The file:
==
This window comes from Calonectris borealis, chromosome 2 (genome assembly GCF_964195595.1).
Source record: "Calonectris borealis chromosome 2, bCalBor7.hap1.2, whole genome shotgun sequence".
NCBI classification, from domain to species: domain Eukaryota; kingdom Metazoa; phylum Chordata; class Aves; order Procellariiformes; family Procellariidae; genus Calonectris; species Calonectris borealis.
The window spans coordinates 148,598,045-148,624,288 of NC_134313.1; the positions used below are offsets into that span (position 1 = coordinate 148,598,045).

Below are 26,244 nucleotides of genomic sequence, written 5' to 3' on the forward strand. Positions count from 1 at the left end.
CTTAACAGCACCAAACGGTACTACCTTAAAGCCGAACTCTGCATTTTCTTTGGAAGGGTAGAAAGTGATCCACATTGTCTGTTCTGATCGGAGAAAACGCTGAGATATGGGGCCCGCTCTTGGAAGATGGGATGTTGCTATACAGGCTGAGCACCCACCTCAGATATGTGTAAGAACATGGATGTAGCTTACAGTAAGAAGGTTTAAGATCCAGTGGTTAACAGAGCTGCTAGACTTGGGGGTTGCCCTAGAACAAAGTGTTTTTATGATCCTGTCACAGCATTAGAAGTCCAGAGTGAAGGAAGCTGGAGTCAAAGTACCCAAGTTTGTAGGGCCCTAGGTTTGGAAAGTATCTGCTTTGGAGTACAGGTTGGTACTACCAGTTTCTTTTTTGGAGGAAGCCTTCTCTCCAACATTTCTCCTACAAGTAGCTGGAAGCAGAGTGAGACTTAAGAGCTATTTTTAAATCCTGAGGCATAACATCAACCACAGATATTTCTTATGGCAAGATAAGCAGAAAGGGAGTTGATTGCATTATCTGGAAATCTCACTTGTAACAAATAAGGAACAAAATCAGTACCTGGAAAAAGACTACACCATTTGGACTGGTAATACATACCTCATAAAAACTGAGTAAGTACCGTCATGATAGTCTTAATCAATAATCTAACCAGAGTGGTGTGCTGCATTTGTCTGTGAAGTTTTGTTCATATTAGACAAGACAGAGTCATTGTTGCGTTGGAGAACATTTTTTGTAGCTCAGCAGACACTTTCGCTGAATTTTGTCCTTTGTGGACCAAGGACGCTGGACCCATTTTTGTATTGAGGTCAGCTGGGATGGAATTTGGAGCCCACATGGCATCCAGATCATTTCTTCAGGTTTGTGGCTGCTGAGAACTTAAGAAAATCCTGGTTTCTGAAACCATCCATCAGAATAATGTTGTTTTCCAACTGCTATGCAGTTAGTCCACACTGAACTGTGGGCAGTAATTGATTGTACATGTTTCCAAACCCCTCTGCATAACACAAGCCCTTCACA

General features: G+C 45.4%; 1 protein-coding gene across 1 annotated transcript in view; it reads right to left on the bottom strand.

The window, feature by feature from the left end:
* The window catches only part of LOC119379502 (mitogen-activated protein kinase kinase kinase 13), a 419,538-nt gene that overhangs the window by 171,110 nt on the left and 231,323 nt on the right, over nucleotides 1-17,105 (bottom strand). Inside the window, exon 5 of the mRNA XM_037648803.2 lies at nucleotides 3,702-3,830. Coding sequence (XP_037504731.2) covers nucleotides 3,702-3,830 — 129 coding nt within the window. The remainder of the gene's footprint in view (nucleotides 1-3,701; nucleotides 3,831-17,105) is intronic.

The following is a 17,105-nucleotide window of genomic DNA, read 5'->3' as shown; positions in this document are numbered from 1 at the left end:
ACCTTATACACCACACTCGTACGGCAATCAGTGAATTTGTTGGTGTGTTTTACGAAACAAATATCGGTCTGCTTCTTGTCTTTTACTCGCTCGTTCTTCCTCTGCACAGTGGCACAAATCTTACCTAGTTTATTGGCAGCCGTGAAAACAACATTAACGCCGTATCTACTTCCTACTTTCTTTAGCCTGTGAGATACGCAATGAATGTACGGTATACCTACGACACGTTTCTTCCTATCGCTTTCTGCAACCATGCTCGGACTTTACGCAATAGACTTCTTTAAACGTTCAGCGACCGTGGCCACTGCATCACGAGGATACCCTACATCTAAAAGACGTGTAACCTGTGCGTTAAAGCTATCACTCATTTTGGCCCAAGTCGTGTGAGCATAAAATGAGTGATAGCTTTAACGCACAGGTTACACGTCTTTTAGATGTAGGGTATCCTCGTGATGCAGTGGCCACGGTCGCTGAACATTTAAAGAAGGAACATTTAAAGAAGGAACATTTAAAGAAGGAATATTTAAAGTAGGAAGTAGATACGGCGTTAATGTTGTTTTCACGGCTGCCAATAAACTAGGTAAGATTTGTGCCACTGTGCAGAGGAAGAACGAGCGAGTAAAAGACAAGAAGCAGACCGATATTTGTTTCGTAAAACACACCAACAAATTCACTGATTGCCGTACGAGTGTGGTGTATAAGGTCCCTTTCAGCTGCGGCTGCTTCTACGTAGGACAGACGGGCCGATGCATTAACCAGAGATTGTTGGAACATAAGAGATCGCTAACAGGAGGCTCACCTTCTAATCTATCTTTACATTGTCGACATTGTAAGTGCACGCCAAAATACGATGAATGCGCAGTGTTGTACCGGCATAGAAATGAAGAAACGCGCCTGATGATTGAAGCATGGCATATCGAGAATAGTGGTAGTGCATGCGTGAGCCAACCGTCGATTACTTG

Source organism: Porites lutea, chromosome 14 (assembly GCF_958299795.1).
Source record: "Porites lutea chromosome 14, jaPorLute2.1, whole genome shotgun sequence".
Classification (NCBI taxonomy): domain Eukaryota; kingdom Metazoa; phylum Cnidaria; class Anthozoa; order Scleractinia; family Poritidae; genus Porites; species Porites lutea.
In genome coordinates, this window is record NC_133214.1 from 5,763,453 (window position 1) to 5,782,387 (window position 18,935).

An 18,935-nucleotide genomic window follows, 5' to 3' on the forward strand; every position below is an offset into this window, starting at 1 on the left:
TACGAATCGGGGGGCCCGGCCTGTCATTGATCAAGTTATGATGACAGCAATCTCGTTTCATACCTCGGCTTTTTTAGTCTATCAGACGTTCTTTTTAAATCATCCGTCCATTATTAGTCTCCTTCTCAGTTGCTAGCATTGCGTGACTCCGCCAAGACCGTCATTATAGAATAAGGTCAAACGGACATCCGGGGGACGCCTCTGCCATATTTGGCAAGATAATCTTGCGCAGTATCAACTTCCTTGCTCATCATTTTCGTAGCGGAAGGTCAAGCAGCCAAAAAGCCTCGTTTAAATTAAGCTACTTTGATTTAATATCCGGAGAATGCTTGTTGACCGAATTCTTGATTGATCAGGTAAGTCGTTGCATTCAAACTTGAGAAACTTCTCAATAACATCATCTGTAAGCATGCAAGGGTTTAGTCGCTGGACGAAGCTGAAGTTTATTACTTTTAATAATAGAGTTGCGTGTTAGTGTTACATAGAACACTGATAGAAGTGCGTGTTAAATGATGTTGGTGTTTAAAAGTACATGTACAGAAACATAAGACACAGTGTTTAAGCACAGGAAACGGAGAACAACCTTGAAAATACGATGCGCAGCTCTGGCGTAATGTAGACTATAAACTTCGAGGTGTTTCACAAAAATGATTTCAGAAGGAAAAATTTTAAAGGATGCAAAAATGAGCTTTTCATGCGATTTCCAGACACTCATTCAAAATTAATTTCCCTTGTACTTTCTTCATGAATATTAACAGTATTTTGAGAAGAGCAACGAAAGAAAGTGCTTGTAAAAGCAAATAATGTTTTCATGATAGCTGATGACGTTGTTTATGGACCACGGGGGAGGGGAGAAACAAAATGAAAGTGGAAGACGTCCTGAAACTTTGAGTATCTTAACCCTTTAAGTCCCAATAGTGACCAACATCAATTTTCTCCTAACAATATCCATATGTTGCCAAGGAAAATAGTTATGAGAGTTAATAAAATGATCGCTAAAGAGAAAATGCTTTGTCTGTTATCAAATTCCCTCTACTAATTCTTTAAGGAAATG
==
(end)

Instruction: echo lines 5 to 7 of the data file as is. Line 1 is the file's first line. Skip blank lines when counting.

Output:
Below are 26,244 nucleotides of genomic sequence, written 5' to 3' on the forward strand. Positions count from 1 at the left end.
CTTAACAGCACCAAACGGTACTACCTTAAAGCCGAACTCTGCATTTTCTTTGGAAGGGTAGAAAGTGATCCACATTGTCTGTTCTGATCGGAGAAAACGCTGAGATATGGGGCCCGCTCTTGGAAGATGGGATGTTGCTATACAGGCTGAGCACCCACCTCAGATATGTGTAAGAACATGGATGTAGCTTACAGTAAGAAGGTTTAAGATCCAGTGGTTAACAGAGCTGCTAGACTTGGGGGTTGCCCTAGAACAAAGTGTTTTTATGATCCTGTCACAGCATTAGAAGTCCAGAGTGAAGGAAGCTGGAGTCAAAGTACCCAAGTTTGTAGGGCCCTAGGTTTGGAAAGTATCTGCTTTGGAGTACAGGTTGGTACTACCAGTTTCTTTTTTGGAGGAAGCCTTCTCTCCAACATTTCTCCTACAAGTAGCTGGAAGCAGAGTGAGACTTAAGAGCTATTTTTAAATCCTGAGGCATAACATCAACCACAGATATTTCTTATGGCAAGATAAGCAGAAAGGGAGTTGATTGCATTATCTGGAAATCTCACTTGTAACAAATAAGGAACAAAATCAGTACCTGGAAAAAGACTACACCATTTGGACTGGTAATACATACCTCATAAAAACTGAGTAAGTACCGTCATGATAGTCTTAATCAATAATCTAACCAGAGTGGTGTGCTGCATTTGTCTGTGAAGTTTTGTTCATATTAGACAAGACAGAGTCATTGTTGCGTTGGAGAACATTTTTTGTAGCTCAGCAGACACTTTCGCTGAATTTTGTCCTTTGTGGACCAAGGACGCTGGACCCATTTTTGTATTGAGGTCAGCTGGGATGGAATTTGGAGCCCACATGGCATCCAGATCATTTCTTCAGGTTTGTGGCTGCTGAGAACTTAAGAAAATCCTGGTTTCTGAAACCATCCATCAGAATAATGTTGTTTTCCAACTGCTATGCAGTTAGTCCACACTGAACTGTGGGCAGTAATTGATTGTACATGTTTCCAAACCCCTCTGCATAACACAAGCCCTTCACA

General features: G+C 45.4%; 1 protein-coding gene across 1 annotated transcript in view; it reads right to left on the bottom strand.